The Kremlin relies on export taxes from hydrocarbon sales to fund its domestic spending, which has increased sharply to cover accelerating costs for the Ukraine war, now in its 11th month.
But analysts say foreign currency sales will push the Russian rouble higher, thus further reducing Russia's income in roubles since revenues from oil and gas exports are largely based on global benchmark prices that are traded in dollars.
That process could trigger a cycle of weaker export revenues, requiring more foreign currency sales and leading to an even stronger rouble, exacerbating the budget hole.
Vasily Karpunin, an analyst at BCS Express, says there is a risk Russia's revenue from energy exports will dip even further in February and March, after the next stage of the G7's price cap - on petroleum products - kicks in on Feb 5.
The revenue gap could be 2-3 times higher than the 54.5-billion rouble shortfall in January, CentroCreditBank economist Evgeny Suvorov estimates.
"This will require an increase in foreign currency sales, and through exchange rate dynamics (strengthening of the rouble) that may further worsen actual oil and gas revenues," Rosbank analysts wrote in a recent research note.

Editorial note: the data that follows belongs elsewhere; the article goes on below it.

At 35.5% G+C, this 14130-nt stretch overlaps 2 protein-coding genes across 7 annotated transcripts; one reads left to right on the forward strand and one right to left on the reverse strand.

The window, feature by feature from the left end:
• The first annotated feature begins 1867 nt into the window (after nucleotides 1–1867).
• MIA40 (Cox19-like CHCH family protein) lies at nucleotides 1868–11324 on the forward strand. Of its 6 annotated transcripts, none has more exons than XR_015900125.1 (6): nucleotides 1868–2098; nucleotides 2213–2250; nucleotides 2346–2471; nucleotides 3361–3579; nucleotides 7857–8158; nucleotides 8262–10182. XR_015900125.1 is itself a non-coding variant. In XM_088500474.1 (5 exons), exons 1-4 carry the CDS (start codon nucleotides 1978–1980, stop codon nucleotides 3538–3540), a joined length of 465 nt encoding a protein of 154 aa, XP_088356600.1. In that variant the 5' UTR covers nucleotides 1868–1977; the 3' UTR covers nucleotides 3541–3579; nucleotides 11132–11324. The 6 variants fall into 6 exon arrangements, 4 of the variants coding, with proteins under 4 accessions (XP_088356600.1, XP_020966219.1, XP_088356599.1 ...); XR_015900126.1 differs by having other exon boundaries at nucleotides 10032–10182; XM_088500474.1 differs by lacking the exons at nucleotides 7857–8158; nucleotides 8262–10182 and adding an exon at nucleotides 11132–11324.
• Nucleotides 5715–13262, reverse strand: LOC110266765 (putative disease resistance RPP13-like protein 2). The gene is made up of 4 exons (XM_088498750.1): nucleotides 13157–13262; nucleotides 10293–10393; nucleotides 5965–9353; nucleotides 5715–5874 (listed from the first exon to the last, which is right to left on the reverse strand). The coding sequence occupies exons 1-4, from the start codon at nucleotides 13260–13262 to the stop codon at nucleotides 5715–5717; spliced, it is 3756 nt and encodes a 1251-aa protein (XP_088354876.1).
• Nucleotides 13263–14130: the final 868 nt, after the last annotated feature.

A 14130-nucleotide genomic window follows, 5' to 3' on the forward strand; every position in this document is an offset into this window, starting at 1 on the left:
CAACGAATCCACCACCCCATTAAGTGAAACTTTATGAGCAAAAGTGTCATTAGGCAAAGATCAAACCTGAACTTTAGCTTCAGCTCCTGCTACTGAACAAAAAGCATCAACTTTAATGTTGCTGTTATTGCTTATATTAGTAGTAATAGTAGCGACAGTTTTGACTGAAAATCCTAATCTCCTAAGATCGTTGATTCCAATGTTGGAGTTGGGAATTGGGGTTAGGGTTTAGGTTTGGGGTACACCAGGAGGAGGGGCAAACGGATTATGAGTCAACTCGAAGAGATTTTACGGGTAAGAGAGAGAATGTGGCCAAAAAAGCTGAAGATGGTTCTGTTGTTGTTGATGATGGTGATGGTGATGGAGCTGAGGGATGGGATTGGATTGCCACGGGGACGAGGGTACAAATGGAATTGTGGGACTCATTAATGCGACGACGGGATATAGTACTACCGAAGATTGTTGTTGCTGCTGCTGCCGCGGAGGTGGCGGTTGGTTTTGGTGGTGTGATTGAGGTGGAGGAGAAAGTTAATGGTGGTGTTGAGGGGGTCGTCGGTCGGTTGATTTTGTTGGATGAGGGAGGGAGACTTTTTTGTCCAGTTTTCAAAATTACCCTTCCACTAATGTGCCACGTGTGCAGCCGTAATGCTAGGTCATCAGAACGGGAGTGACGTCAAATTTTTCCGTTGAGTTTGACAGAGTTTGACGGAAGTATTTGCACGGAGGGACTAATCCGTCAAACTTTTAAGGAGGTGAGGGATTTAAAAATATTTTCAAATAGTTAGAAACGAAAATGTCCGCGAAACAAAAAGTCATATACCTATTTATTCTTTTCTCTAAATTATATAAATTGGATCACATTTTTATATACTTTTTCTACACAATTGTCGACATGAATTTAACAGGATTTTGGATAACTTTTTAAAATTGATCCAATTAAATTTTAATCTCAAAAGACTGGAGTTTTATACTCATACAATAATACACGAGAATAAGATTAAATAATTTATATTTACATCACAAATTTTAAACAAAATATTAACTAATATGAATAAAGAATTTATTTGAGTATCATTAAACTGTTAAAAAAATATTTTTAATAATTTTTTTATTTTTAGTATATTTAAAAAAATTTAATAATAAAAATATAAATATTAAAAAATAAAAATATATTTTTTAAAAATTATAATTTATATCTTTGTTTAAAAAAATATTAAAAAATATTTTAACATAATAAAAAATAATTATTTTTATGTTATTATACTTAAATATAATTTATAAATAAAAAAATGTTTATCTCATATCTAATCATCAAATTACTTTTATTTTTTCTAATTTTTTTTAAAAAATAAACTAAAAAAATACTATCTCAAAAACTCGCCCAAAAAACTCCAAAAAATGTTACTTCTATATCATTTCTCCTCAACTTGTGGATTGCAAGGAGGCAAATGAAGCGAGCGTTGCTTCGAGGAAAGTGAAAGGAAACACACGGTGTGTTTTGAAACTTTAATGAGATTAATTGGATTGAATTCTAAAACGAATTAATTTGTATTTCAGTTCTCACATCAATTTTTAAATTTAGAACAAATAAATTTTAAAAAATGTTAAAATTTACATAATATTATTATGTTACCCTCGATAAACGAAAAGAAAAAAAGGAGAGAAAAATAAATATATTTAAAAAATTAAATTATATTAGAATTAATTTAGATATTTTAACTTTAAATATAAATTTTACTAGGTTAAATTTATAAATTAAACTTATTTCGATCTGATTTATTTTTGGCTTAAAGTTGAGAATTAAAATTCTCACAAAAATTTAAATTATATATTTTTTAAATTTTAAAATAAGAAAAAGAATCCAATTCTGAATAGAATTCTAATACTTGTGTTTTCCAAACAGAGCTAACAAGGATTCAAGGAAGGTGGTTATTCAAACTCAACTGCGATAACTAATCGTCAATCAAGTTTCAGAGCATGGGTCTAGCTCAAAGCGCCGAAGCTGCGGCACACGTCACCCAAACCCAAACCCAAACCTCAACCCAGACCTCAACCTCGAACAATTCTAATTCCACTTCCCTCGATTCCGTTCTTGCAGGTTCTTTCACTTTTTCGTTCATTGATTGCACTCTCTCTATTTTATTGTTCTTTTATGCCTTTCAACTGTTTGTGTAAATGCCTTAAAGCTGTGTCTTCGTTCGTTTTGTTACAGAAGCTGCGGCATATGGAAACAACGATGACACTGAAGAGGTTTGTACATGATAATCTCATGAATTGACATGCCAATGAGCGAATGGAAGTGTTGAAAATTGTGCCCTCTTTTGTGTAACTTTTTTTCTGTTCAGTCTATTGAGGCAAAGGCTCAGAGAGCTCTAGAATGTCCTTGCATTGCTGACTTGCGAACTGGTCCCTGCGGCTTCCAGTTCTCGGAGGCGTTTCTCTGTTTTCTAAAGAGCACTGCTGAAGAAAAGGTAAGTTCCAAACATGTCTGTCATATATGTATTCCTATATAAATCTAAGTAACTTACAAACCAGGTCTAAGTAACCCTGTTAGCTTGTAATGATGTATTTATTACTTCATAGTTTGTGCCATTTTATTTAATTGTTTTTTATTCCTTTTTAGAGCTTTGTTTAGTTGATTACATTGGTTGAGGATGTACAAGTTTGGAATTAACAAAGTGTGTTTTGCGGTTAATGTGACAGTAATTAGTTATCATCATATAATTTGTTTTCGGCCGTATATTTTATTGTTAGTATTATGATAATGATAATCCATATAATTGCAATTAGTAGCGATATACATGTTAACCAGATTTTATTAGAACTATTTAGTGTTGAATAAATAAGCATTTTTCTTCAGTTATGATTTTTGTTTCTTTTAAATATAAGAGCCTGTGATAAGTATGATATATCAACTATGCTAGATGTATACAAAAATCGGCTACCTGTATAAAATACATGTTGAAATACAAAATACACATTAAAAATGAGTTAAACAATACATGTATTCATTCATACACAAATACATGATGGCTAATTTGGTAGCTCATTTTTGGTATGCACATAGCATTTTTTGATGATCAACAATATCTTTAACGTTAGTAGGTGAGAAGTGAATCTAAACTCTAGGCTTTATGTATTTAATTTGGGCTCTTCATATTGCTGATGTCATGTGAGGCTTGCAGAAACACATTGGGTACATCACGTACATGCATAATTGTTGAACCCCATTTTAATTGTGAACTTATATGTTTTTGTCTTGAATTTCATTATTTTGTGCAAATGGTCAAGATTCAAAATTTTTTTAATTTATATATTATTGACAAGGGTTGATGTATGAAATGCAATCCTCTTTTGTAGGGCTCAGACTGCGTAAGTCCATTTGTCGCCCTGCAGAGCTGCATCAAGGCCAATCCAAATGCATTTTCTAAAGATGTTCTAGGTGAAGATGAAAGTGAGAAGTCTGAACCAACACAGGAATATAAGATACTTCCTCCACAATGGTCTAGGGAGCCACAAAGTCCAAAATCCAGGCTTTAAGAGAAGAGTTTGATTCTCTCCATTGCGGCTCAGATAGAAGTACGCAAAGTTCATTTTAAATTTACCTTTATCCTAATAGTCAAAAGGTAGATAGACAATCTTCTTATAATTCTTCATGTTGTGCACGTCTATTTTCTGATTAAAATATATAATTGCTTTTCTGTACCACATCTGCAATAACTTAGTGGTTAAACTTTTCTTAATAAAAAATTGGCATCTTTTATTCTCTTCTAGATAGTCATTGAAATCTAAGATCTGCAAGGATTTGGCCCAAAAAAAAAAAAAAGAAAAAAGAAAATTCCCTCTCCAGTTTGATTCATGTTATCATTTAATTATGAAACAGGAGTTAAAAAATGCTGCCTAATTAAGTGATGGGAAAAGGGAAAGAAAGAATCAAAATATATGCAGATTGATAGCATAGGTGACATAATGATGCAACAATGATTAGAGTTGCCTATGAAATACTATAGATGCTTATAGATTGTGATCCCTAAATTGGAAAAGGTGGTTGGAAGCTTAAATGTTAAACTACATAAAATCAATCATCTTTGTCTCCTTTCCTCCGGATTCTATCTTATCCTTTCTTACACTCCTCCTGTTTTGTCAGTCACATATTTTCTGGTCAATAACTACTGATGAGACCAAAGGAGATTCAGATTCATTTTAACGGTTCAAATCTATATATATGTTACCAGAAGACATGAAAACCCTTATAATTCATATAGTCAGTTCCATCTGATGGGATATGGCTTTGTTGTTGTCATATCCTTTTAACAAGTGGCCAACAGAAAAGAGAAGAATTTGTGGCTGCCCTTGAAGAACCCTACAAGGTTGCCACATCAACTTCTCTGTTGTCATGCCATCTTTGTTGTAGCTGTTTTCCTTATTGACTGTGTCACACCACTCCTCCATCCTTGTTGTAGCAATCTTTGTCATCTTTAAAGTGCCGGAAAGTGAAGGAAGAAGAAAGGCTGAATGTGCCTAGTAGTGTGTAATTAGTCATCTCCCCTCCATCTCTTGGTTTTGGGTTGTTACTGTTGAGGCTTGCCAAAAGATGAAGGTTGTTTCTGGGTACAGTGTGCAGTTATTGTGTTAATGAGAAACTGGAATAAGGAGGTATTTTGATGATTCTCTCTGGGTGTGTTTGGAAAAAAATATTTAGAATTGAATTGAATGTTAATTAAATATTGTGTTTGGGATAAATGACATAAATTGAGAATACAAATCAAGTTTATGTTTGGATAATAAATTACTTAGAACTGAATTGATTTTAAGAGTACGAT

The rouble has gained more than 4 per cent against the US dollar since the plan was announced, and was trading at around 68 per dollar on Monday.
Russia posted a 3.3 trillion rouble deficit in 2022, equivalent to 2.3 per cent of GDP - one of its worst performances since President Vladimir Putin came to power over two decades ago.
Finance minister Anton Siluanov said in December that the price cap imposed on its oil could mean Russia's budget deficit is wider than current plans for 2 per cent of GDP in 2023. Government officials have also publicly said they would like to see a weaker rouble - something the foreign currency interventions seem likely to prevent.
Analysts at Alfa Bank said it was "puzzling" the finance ministry would restart FX sales while the Kremlin is also aiming for a weaker rouble.
Russia's budget for this year is based on a Urals blend price of around USD 70.10 a barrel, though Russia's main blend is currently trading at around USD 50 a barrel.
In roubles, that is a two-year low, according to Reuters calculations.
"If the relatively low prices for Urals last for a long time, and the rouble remains relatively strong, then the budget hole will inflate," said Anton Tabakh, Chief Economist of RA Expert.
State-owned bank Sberbank estimates that if the average price for Russia's Urals blend was USD 55 per barrel, and the rouble continued trading around 67 against the US dollar, the government will be required to sell USD 1.5 billion - or 100 billion roubles - of foreign exchange holdings every month to cover the gap.